In 2005, Braylon Edwards, then a rookie wide receiver for the Cleveland Browns, gave a challenge to 100 local eighth-graders: If they could graduate high school with a 2.5 GPA and 15 hours of community service, they would each get $10,000 scholarships. Years later, Edwards is still offering this chance to college students.
In 2007 Edwards, who now plays for the San Francisco 49ers, started the Advance 100 Program through the Braylon Edwards Foundation (BEF). It's a continuation of the promise he made to those Cleveland-area kids, 79 of whom met the original criteria, according to Yahoo! Sports. The program was developed by Edwards and his mother as a way to use their good fortunes to help others. Even though they didn't expect many students to fit the criteria (only half of Cleveland public school students graduate), they went through with their commitment anyway.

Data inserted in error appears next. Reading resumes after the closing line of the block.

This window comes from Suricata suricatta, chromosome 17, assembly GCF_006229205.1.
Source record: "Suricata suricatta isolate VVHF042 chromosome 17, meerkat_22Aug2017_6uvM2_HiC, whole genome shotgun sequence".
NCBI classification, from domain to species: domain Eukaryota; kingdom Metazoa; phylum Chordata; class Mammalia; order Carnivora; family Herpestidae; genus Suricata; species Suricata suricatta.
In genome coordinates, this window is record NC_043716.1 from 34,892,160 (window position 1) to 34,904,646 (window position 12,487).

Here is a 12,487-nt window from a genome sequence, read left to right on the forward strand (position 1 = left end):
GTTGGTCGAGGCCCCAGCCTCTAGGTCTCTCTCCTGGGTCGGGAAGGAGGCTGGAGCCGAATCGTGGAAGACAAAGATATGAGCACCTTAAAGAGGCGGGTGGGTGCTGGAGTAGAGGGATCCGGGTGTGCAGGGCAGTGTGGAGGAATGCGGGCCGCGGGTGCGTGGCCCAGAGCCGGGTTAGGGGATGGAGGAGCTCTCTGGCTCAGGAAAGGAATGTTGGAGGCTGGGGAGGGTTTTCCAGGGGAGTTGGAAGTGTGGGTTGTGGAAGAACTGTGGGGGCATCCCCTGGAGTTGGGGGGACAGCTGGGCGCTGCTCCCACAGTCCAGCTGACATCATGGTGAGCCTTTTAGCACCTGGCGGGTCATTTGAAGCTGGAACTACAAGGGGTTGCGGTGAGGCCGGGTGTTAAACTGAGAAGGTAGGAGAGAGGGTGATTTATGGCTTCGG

Those 79 original students were provided with laptops and other supplies to help them once they arrived in college. Edwards is paid a $1 million base salary for the year, which is about half what he'll pay the Advance 100 students to get through college.
Edwards is certainly not the only athlete to help those who are less fortunate. A look at Pros Give Back, a site which tracks good deeds from athletes all over the sports world, will show many other acts of generosity like Edwards'. We've also seen similar philanthropy from athletes like Jonathan Vilma and Craig Breslow. In an age where we see athletes and owners squabbling over millions of dollars, it's good to read stories like the one coming out of the Advance 100 Program.